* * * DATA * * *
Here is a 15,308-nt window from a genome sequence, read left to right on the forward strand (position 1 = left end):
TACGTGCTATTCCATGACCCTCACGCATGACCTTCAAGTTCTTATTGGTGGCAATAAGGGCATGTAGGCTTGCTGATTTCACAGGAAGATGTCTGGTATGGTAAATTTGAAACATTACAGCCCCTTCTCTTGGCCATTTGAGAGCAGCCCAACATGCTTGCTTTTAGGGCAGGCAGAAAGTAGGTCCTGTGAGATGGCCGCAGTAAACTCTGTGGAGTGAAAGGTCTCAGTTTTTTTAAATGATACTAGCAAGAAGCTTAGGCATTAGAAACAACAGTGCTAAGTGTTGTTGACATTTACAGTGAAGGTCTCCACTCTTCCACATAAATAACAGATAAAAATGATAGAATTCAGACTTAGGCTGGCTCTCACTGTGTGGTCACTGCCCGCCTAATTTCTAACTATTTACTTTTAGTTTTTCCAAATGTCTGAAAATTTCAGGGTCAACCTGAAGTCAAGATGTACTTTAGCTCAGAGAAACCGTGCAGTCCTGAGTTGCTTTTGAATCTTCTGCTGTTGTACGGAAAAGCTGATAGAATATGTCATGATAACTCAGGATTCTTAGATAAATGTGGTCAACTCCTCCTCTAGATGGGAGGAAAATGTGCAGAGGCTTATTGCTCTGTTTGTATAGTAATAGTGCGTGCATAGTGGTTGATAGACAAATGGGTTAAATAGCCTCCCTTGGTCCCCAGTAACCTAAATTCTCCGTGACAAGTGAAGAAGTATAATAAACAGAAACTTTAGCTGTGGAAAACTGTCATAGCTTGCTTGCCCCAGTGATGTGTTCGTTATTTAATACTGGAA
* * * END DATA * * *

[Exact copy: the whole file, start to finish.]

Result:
Here is a 15,308-nt window from a genome sequence, read left to right on the forward strand (position 1 = left end):
TACGTGCTATTCCATGACCCTCACGCATGACCTTCAAGTTCTTATTGGTGGCAATAAGGGCATGTAGGCTTGCTGATTTCACAGGAAGATGTCTGGTATGGTAAATTTGAAACATTACAGCCCCTTCTCTTGGCCATTTGAGAGCAGCCCAACATGCTTGCTTTTAGGGCAGGCAGAAAGTAGGTCCTGTGAGATGGCCGCAGTAAACTCTGTGGAGTGAAAGGTCTCAGTTTTTTTAAATGATACTAGCAAGAAGCTTAGGCATTAGAAACAACAGTGCTAAGTGTTGTTGACATTTACAGTGAAGGTCTCCACTCTTCCACATAAATAACAGATAAAAATGATAGAATTCAGACTTAGGCTGGCTCTCACTGTGTGGTCACTGCCCGCCTAATTTCTAACTATTTACTTTTAGTTTTTCCAAATGTCTGAAAATTTCAGGGTCAACCTGAAGTCAAGATGTACTTTAGCTCAGAGAAACCGTGCAGTCCTGAGTTGCTTTTGAATCTTCTGCTGTTGTACGGAAAAGCTGATAGAATATGTCATGATAACTCAGGATTCTTAGATAAATGTGGTCAACTCCTCCTCTAGATGGGAGGAAAATGTGCAGAGGCTTATTGCTCTGTTTGTATAGTAATAGTGCGTGCATAGTGGTTGATAGACAAATGGGTTAAATAGCCTCCCTTGGTCCCCAGTAACCTAAATTCTCCGTGACAAGTGAAGAAGTATAATAAACAGAAACTTTAGCTGTGGAAAACTGTCATAGCTTGCTTGCCCCAGTGATGTGTTCGTTATTTAATACTGGAA